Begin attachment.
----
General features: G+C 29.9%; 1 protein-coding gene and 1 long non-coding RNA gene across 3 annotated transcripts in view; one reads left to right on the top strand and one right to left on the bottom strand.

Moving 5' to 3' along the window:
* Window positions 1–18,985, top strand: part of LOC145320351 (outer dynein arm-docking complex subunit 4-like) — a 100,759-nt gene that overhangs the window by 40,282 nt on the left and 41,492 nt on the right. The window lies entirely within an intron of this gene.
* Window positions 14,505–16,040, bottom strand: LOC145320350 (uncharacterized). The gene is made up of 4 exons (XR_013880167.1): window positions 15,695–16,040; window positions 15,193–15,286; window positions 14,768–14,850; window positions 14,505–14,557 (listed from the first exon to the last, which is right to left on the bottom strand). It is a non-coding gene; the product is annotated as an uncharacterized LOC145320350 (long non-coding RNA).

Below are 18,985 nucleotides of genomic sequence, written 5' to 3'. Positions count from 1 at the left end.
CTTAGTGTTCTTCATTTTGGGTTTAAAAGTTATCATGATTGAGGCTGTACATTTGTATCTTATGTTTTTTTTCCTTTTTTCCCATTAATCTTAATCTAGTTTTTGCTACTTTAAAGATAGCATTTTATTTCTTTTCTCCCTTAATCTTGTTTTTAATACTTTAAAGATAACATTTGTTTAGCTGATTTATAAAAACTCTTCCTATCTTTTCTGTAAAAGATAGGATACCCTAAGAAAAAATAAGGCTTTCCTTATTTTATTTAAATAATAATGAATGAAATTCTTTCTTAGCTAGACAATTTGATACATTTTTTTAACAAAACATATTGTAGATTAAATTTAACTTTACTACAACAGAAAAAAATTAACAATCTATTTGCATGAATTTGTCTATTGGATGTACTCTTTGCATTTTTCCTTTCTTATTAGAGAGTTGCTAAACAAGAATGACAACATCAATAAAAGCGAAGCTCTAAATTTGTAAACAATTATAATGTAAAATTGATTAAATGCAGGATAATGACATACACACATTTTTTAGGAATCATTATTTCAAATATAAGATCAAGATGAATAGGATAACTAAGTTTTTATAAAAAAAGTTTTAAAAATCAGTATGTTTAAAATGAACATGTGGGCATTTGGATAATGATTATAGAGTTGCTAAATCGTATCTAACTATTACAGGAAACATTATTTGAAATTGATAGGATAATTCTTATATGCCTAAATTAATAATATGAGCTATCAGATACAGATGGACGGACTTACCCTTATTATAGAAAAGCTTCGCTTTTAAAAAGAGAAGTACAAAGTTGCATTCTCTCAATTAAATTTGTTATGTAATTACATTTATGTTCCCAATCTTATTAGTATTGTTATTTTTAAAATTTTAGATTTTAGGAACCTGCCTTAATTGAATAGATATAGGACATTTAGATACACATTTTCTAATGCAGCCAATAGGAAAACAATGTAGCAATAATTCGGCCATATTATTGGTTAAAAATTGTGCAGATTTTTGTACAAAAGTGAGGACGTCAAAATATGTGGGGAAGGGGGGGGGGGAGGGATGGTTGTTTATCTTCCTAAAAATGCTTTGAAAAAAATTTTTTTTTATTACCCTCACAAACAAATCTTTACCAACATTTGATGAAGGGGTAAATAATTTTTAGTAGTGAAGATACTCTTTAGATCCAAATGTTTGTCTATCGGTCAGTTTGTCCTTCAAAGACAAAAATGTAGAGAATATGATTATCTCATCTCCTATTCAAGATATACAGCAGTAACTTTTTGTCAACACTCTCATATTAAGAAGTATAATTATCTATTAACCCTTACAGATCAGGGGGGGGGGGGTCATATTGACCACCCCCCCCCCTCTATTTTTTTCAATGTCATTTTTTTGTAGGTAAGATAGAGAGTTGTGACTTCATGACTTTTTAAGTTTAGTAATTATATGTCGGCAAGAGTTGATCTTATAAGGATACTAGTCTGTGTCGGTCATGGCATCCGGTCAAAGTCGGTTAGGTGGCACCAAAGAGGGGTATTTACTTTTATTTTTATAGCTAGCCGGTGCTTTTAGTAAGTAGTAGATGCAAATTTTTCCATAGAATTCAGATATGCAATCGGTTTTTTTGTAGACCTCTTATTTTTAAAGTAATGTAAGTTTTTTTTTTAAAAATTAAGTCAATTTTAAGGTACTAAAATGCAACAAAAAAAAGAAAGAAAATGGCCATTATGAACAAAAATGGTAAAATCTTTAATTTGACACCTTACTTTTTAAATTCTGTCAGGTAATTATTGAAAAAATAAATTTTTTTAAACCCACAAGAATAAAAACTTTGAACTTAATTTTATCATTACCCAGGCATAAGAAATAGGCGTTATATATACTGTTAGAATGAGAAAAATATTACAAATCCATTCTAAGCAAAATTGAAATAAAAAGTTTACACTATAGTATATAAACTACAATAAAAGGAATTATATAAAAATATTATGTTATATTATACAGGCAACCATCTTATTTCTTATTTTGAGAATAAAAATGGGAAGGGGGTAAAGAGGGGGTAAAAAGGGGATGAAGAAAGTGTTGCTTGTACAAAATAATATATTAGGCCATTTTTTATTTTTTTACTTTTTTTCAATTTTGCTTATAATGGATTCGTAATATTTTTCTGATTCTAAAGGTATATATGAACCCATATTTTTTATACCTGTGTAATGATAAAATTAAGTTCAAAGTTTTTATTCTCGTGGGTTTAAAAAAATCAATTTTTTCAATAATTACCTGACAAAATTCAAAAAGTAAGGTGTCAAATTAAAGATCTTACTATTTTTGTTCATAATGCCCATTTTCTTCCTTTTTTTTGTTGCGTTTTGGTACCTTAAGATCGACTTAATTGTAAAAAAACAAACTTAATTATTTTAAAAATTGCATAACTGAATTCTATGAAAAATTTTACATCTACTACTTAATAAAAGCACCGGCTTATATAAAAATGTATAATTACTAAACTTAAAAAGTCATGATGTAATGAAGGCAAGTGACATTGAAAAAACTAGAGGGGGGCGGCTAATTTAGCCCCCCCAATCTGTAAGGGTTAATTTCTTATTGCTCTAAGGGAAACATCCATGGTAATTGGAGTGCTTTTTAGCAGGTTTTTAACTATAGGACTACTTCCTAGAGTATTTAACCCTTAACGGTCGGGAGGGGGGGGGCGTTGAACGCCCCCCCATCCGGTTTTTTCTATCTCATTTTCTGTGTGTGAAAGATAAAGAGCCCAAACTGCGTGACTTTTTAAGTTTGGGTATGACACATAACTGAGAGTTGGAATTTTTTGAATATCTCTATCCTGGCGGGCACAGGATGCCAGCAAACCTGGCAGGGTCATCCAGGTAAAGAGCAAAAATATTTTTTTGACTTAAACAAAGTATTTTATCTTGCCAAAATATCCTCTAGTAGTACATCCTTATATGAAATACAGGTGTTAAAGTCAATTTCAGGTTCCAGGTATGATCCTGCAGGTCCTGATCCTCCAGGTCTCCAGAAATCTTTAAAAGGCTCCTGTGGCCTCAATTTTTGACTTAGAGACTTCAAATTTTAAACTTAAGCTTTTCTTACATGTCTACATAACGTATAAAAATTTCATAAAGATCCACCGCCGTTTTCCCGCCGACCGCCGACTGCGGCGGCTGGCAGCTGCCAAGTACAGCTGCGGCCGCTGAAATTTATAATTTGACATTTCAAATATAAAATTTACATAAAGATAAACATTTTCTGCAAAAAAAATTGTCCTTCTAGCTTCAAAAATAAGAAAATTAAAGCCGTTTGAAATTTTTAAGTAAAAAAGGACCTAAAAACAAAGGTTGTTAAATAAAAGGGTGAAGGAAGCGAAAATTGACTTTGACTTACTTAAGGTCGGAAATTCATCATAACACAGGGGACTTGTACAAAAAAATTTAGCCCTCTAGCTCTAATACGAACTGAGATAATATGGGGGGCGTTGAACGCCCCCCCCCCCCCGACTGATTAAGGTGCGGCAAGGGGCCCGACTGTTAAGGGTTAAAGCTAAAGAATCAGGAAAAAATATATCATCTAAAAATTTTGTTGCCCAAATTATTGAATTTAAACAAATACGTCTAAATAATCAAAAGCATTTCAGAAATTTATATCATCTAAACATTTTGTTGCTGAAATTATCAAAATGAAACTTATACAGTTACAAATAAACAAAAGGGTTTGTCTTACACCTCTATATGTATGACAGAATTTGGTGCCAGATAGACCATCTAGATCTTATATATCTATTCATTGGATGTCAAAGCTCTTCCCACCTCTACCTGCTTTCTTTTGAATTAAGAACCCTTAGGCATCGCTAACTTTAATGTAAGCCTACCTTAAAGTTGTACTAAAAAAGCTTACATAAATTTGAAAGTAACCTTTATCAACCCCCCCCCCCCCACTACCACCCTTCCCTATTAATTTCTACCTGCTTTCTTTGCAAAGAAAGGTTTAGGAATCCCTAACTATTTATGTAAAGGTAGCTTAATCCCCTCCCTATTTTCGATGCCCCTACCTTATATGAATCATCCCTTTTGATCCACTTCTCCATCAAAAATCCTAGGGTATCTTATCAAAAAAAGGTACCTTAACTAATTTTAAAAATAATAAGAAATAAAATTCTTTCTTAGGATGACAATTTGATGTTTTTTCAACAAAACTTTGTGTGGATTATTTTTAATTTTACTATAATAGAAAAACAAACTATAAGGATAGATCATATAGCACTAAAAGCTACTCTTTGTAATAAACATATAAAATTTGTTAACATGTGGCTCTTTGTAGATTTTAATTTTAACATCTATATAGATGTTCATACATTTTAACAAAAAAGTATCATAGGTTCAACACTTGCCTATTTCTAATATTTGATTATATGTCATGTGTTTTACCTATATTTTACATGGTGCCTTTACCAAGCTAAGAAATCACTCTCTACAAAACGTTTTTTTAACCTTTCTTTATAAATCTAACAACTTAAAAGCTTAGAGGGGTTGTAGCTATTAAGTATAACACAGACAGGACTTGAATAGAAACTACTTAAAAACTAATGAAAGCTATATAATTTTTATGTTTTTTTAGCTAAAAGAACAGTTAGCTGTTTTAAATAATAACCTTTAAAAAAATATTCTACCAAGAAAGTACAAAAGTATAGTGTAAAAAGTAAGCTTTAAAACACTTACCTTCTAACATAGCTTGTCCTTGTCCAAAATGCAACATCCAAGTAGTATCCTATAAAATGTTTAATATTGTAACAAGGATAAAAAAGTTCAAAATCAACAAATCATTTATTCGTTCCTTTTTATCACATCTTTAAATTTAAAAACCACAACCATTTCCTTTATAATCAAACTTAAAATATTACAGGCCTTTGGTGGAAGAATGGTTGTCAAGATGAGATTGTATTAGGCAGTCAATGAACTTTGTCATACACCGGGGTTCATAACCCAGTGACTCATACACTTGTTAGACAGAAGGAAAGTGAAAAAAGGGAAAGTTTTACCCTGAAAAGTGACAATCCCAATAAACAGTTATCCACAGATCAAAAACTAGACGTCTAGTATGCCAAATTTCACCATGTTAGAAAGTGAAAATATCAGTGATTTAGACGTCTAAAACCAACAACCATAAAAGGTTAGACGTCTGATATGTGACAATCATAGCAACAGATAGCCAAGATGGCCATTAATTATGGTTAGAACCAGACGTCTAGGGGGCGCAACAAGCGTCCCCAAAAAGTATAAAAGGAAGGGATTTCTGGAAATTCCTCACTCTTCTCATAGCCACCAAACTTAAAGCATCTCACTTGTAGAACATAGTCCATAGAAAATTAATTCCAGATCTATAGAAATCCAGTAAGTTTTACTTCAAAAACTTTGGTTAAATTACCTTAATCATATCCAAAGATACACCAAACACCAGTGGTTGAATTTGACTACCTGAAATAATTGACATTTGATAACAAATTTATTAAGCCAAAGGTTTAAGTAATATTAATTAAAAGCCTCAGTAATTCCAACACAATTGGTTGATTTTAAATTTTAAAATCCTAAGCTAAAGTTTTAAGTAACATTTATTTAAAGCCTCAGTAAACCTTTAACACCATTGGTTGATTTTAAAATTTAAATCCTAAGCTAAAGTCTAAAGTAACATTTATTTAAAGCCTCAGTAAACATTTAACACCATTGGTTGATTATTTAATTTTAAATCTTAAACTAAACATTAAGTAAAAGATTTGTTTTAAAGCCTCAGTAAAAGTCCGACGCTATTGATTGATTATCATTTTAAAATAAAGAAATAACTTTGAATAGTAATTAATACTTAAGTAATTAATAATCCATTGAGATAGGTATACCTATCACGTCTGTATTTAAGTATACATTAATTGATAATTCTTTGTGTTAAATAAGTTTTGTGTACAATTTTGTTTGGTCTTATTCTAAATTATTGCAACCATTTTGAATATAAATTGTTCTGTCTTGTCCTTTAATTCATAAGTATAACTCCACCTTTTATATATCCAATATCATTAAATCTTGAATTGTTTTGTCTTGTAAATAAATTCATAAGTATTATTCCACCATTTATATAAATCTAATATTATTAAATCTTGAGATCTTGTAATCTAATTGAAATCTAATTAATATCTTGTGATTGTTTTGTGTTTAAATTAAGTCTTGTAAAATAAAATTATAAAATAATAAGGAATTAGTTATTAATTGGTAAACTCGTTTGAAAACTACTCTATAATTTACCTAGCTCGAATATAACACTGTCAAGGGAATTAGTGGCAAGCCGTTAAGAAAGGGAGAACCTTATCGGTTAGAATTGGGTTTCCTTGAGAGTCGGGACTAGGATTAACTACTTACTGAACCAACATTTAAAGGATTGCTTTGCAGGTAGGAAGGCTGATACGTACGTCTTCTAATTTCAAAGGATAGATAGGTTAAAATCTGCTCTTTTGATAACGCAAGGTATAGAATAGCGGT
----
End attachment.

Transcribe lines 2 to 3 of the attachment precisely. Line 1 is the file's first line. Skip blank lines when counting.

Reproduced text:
Moving 5' to 3' along the window:
* Window positions 1–18,985, top strand: part of LOC145320351 (outer dynein arm-docking complex subunit 4-like) — a 100,759-nt gene that overhangs the window by 40,282 nt on the left and 41,492 nt on the right. The window lies entirely within an intron of this gene.